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Jos. A. Bank Clothiers, Inc. Message Board

  • mfk2680 mfk2680 Jan 24, 2007 4:32 PM Flag

    Why aren't the shorts covering?

    Why aren't the shorts covering? Doesn't that make you nervous.. The nasdaq is up 1.5% and JOE goes nowhere..earnings should meet and possibly beat expectations and JOE goes nowhere...something is funny the past week and a half low wolume and no upward price movement with the nasdaq moving up and too much downward price movement when the nadaq falls???

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    • why should earnings exceed expections? josb had big markdowns during the holiday season.

    • Duly,
      FYI, on 11/20/06 all lawsuits pending in the US District Court for the District of Marylandwere consolidated into one. The Massachusetts Labor Annuity Fund was appointed lead plaintiff, and the law firm of Lerach Coughlin Stoia Geller Rudman & Robbins, LLP was appointed as lead counsel in the consolidated action. You are correct about the timing: Getting to the merits of the case (whether there is sufficient evidence of a violation of the securities laws to let the case go to a jury) likely will take years. Lots of legal fees generated, in the end, nothing for the shareholders.

    • Thanx, WT.
      No, I didn't feel I needed to read that entire article, as I suspect the entire issue is unresolvable, in court or out.
      I'm sure you know,even when these lawsuits have merit they can take years to resolve, so it's no surprise the suit appears to have faded away. BTW: If the company agrees to ANY settlement, the result will probably make an important impression on the bottomline some quarter, providing a little extra grist for shorts to hang on.

      Perhaps only Wildrick knows or will know for sure whether he timed his options to take upcoming performance into account.
      Some suspect he did. Anyway, this "news" reminded me that his options activity definitely contributed to the pain, IMO.

      To better days.

    • If you read the article carefully, "early exercise" means an option exercise "earlier than projected" by a "mathematical model" created by an outfit called Gradient. Gradient contends that its model reflects when insiders "might normally" exercise options. "Gradient's research on exercise decisions is based on mathematical forecasts looking at when insiders might normally want to unload some options, factoring in sales to diversify a portfolio or because of a run-up in the share price."

      Since Wildrick's automatic sales (option exercises followed by sales) were triggered by JOSB's run-up in share price beginning in early 2006, applying Gradient's own criteria, it makes no sense to call these sales "earlier" than projected. I think these Gradient guys are just a bunch of professors trying to get published and their mathematical model is predictive of nothing.

      By the way, notice how the lawsuits seem to have faded into oblivion?

    • Duly,

      All of that story related to JOE is OLD news (a year old at this point) and really has nothing to do with why the stock price is where it is today (i.e., Q1.2006 earnings shortfall and related Management credibility to deliver). Wildrick's sales were auto triggered by the stock trading above $50/share (pre 5 for 4 dividend; $40/share post dividend) which started in 12/2005 and continued until all options were exercised in early 03/2006; exercising options early means nothing to the decision to exercise them.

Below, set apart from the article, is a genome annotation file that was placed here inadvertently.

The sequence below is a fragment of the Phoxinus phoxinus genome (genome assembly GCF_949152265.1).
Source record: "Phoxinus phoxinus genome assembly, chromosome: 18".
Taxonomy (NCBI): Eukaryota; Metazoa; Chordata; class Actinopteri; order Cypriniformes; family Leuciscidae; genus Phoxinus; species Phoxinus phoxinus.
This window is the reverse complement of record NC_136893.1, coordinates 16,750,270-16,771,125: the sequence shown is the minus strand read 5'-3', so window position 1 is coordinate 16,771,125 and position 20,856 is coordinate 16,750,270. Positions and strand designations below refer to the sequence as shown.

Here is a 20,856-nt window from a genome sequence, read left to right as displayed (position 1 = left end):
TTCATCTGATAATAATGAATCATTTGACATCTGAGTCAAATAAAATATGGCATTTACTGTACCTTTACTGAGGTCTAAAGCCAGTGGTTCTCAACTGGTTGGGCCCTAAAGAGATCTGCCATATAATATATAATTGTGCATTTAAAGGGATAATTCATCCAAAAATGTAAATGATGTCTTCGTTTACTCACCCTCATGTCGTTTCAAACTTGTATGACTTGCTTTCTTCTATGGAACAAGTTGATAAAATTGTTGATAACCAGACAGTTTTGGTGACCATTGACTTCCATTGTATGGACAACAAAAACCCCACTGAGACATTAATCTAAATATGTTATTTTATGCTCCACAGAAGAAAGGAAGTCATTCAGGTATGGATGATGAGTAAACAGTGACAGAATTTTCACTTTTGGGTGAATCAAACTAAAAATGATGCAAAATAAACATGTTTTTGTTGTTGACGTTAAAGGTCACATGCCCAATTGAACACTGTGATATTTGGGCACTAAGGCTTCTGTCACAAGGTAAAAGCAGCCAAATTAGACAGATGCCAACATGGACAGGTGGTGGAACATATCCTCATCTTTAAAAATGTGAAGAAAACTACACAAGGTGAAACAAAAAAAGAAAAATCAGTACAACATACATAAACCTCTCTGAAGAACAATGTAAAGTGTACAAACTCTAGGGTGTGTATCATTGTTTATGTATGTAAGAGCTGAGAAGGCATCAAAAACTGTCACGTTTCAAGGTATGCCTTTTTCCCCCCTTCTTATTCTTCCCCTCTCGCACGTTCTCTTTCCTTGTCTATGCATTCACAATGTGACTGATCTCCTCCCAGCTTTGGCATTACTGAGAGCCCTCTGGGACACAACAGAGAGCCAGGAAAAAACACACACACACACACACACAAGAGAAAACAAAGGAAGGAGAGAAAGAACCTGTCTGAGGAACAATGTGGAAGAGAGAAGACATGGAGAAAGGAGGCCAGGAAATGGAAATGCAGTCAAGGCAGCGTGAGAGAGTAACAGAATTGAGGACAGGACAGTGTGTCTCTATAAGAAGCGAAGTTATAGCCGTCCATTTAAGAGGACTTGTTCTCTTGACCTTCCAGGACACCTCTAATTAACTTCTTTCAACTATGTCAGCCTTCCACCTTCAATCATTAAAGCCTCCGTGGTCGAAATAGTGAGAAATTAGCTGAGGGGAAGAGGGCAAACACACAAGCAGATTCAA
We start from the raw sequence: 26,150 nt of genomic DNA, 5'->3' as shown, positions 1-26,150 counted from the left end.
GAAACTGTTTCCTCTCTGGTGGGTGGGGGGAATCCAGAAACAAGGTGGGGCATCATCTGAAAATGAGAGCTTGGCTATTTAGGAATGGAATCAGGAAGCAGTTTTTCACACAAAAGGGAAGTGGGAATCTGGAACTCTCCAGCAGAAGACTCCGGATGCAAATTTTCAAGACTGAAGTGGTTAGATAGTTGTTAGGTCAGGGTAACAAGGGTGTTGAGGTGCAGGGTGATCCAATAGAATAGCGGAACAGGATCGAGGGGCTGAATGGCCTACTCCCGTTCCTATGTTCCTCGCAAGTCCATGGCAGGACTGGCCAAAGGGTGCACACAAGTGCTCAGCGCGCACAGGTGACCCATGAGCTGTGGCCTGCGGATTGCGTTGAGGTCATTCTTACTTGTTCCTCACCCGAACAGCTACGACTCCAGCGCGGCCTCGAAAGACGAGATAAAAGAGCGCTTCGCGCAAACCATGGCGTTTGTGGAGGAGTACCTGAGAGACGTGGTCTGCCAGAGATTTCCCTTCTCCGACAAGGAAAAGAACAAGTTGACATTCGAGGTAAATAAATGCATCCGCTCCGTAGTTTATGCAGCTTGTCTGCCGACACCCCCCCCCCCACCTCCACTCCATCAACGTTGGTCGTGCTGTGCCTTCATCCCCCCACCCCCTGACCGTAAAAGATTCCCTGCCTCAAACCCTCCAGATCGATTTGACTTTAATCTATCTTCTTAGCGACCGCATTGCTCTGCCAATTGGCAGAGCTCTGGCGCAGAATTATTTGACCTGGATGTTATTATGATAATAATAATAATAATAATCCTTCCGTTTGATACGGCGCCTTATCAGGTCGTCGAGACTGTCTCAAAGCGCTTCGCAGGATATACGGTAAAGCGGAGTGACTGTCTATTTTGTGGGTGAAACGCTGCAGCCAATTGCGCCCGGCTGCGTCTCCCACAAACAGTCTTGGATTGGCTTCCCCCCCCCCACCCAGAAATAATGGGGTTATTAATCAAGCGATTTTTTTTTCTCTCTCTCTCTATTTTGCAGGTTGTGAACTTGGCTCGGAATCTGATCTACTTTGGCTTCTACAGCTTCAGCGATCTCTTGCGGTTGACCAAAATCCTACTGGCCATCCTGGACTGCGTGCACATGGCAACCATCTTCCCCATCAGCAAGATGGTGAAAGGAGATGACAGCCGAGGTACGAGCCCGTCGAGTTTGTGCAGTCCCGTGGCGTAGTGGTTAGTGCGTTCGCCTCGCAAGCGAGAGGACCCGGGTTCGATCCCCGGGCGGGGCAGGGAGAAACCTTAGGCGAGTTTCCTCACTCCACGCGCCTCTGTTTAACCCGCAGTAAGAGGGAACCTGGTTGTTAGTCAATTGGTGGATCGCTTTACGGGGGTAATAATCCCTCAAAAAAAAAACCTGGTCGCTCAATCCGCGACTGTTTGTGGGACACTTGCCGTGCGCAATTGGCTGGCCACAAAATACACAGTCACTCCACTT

• Why indeed.

      <At Jos A. Bank, Gradient reported on March 13 that a resurgence of early exercise of deep-in-the-money options might indicate heightened risk of underperformance. At the time, shares traded at about $44. They were down to about $28 six months later and closed on Thursday at $30.37.
      Neither Red Hat nor Jos A. Bank immediately responded to requests for comment.>

      I thought all those options were Way pre-scheduled.
      Were they exercised early? and man does THAT bring back not-so-fond memories of the insult-to-injury law suit filings following Q1.
      I keep getting jolted back to the fact that there was nothing normal, as in mere "bump in the road", about that horrible fiasco. It keeps me sombre.

    • Thank you! Much obliged for the information.

    • Most retailers release sales data at the same time each month; JOE is part of that group. Good or bad sales results, it ALWAYS releases its data at 5:00 AM ET on the Thursday after the month end which is ALWAYS on a Saturday.

      By and large, retailers utilize what is called a "52-53 week year", as opposed to a calendar or other end of the month fiscal year. For retailers, most years have 52 weeks in it, but similar to leap year, every so often the 53 week year occurs...the "year" that is about to end is one of those. As a result, JOE's year will end not tomorrow (01/27/2007) as it would if this was a 52 week year, but rather on 02/03/2007 since this is a 53 week year. Therefore, JOE's sales data will be released on the Thursday after 02/03/2007 (the end of JOE's year) which is 02/08/2007. Follow???

    • There is no good reason to cover your short now! The market could settle back into a correction which helps the shorts.
      On the other hand there is no positive news to buy the stock now! Ergo no interest and low volume. But, AH...lets have some positive same store sales next week to pique the curiosity of a few interested institutional buyers. A little buying will take us out of this $30 - $32 range and you should see some of the shorts covering creating further trading interest and an upward move. Great company selling a great product at a great price. What more could you want?

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